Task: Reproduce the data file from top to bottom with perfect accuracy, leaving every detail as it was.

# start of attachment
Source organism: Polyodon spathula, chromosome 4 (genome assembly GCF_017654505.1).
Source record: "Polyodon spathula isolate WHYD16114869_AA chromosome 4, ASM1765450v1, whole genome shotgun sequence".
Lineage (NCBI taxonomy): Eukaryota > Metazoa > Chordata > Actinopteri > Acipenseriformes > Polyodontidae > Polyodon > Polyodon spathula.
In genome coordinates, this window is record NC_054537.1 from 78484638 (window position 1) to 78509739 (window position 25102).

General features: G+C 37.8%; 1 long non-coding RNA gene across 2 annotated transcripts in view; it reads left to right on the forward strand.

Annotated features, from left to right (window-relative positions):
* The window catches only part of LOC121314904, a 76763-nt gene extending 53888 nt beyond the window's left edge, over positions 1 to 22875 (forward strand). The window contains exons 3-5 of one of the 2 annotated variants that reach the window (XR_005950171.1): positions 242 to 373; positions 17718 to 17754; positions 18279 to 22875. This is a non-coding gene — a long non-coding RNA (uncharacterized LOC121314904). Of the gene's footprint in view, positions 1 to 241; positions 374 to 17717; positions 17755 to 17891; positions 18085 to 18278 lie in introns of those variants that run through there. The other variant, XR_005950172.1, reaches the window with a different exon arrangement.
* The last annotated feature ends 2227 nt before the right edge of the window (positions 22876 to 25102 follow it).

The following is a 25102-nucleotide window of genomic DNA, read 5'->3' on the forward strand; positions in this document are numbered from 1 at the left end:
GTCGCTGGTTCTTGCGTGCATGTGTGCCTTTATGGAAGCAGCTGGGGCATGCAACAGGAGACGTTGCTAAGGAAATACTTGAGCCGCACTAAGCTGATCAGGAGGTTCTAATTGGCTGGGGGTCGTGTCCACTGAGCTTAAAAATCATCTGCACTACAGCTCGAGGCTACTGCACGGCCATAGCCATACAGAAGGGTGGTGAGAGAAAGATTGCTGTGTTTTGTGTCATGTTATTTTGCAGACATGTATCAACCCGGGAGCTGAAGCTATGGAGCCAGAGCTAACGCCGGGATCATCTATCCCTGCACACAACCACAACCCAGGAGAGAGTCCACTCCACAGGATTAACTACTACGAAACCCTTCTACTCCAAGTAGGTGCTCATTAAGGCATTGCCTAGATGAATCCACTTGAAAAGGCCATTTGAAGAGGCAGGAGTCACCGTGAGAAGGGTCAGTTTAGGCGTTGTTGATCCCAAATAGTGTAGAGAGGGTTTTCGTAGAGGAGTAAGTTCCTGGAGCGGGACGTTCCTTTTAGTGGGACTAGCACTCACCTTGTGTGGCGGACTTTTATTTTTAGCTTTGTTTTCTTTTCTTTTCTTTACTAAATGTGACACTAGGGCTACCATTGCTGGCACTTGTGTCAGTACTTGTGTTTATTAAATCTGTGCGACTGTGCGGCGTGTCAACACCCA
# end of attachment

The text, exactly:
Source organism: Polyodon spathula, chromosome 4 (genome assembly GCF_017654505.1).
Source record: "Polyodon spathula isolate WHYD16114869_AA chromosome 4, ASM1765450v1, whole genome shotgun sequence".
Lineage (NCBI taxonomy): Eukaryota > Metazoa > Chordata > Actinopteri > Acipenseriformes > Polyodontidae > Polyodon > Polyodon spathula.
In genome coordinates, this window is record NC_054537.1 from 78484638 (window position 1) to 78509739 (window position 25102).

General features: G+C 37.8%; 1 long non-coding RNA gene across 2 annotated transcripts in view; it reads left to right on the forward strand.

Annotated features, from left to right (window-relative positions):
* The window catches only part of LOC121314904, a 76763-nt gene extending 53888 nt beyond the window's left edge, over positions 1 to 22875 (forward strand). The window contains exons 3-5 of one of the 2 annotated variants that reach the window (XR_005950171.1): positions 242 to 373; positions 17718 to 17754; positions 18279 to 22875. This is a non-coding gene — a long non-coding RNA (uncharacterized LOC121314904). Of the gene's footprint in view, positions 1 to 241; positions 374 to 17717; positions 17755 to 17891; positions 18085 to 18278 lie in introns of those variants that run through there. The other variant, XR_005950172.1, reaches the window with a different exon arrangement.
* The last annotated feature ends 2227 nt before the right edge of the window (positions 22876 to 25102 follow it).

The following is a 25102-nucleotide window of genomic DNA, read 5'->3' on the forward strand; positions in this document are numbered from 1 at the left end:
GTCGCTGGTTCTTGCGTGCATGTGTGCCTTTATGGAAGCAGCTGGGGCATGCAACAGGAGACGTTGCTAAGGAAATACTTGAGCCGCACTAAGCTGATCAGGAGGTTCTAATTGGCTGGGGGTCGTGTCCACTGAGCTTAAAAATCATCTGCACTACAGCTCGAGGCTACTGCACGGCCATAGCCATACAGAAGGGTGGTGAGAGAAAGATTGCTGTGTTTTGTGTCATGTTATTTTGCAGACATGTATCAACCCGGGAGCTGAAGCTATGGAGCCAGAGCTAACGCCGGGATCATCTATCCCTGCACACAACCACAACCCAGGAGAGAGTCCACTCCACAGGATTAACTACTACGAAACCCTTCTACTCCAAGTAGGTGCTCATTAAGGCATTGCCTAGATGAATCCACTTGAAAAGGCCATTTGAAGAGGCAGGAGTCACCGTGAGAAGGGTCAGTTTAGGCGTTGTTGATCCCAAATAGTGTAGAGAGGGTTTTCGTAGAGGAGTAAGTTCCTGGAGCGGGACGTTCCTTTTAGTGGGACTAGCACTCACCTTGTGTGGCGGACTTTTATTTTTAGCTTTGTTTTCTTTTCTTTTCTTTACTAAATGTGACACTAGGGCTACCATTGCTGGCACTTGTGTCAGTACTTGTGTTTATTAAATCTGTGCGACTGTGCGGCGTGTCAACACCCA